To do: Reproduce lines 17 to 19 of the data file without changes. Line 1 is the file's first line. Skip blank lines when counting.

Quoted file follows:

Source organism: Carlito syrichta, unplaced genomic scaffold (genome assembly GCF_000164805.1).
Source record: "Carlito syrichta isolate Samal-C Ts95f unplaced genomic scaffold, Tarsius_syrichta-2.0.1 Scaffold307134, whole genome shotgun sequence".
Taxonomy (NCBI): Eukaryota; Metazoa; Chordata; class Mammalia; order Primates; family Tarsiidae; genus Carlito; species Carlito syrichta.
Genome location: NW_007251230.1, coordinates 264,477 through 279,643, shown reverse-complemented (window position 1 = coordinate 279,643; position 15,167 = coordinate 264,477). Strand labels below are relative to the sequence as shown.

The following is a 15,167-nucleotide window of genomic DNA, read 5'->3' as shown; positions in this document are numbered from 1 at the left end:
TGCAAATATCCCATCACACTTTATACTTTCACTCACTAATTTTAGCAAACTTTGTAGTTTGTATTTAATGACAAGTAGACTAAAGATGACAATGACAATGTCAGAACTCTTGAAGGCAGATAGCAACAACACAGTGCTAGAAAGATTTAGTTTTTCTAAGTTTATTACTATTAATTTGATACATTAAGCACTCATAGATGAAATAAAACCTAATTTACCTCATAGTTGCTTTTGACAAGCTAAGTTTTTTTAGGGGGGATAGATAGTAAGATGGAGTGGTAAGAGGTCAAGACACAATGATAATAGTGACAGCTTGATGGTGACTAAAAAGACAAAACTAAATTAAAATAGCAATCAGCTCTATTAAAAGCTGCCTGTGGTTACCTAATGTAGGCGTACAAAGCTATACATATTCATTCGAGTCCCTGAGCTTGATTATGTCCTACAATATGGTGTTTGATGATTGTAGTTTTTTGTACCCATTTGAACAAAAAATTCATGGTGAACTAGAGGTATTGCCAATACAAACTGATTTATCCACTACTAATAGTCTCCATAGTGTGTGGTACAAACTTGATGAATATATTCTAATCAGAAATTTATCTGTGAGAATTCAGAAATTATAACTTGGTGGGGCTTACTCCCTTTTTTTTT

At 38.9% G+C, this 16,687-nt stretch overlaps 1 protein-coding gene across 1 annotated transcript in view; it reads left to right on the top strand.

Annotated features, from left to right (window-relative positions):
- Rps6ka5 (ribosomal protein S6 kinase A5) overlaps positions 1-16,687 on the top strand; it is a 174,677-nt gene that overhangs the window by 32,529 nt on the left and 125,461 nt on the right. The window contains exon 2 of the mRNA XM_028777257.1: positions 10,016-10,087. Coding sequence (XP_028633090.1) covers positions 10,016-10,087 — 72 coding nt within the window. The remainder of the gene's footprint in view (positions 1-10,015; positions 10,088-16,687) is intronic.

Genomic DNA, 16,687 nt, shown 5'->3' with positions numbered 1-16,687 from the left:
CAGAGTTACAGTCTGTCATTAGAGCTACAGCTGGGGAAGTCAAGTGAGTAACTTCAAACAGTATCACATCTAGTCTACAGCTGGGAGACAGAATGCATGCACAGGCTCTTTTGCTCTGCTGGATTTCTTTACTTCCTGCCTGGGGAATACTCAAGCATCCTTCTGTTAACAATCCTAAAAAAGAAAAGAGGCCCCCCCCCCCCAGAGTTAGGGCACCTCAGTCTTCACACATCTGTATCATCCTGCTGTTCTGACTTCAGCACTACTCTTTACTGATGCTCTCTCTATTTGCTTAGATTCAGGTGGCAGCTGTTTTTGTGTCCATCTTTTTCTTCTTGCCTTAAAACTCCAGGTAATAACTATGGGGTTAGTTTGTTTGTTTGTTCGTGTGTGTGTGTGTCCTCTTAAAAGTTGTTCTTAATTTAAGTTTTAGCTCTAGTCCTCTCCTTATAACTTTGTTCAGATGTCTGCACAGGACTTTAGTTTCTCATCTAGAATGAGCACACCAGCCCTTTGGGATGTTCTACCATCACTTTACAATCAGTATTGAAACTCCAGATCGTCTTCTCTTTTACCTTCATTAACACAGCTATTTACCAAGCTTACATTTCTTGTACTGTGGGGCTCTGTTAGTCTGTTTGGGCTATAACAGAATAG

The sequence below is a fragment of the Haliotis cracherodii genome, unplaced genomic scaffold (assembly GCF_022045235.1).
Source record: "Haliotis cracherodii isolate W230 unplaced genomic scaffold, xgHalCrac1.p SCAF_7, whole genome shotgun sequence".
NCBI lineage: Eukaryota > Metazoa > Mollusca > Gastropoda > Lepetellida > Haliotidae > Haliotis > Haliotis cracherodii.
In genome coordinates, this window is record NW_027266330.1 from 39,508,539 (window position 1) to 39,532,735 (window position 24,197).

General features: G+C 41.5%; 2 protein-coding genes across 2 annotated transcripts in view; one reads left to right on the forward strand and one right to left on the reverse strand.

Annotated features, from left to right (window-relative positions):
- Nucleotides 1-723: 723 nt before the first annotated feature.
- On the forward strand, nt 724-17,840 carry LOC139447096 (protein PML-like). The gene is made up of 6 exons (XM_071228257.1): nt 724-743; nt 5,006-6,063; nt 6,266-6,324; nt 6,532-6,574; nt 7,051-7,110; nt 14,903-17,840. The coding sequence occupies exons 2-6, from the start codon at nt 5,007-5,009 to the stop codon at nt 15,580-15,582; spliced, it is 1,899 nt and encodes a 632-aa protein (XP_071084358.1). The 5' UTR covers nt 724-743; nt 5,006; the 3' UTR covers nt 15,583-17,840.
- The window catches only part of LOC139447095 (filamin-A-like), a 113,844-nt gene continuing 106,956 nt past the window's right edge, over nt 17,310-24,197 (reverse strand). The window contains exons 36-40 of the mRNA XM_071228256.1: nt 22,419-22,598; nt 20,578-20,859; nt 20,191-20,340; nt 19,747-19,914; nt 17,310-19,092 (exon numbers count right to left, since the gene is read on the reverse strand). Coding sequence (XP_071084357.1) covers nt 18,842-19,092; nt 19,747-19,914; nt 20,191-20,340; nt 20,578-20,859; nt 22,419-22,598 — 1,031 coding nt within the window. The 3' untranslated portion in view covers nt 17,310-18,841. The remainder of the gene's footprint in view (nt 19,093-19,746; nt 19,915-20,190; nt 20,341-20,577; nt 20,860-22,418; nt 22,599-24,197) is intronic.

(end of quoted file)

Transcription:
Annotated features, from left to right (window-relative positions):
- Nucleotides 1-723: 723 nt before the first annotated feature.
- On the forward strand, nt 724-17,840 carry LOC139447096 (protein PML-like). The gene is made up of 6 exons (XM_071228257.1): nt 724-743; nt 5,006-6,063; nt 6,266-6,324; nt 6,532-6,574; nt 7,051-7,110; nt 14,903-17,840. The coding sequence occupies exons 2-6, from the start codon at nt 5,007-5,009 to the stop codon at nt 15,580-15,582; spliced, it is 1,899 nt and encodes a 632-aa protein (XP_071084358.1). The 5' UTR covers nt 724-743; nt 5,006; the 3' UTR covers nt 15,583-17,840.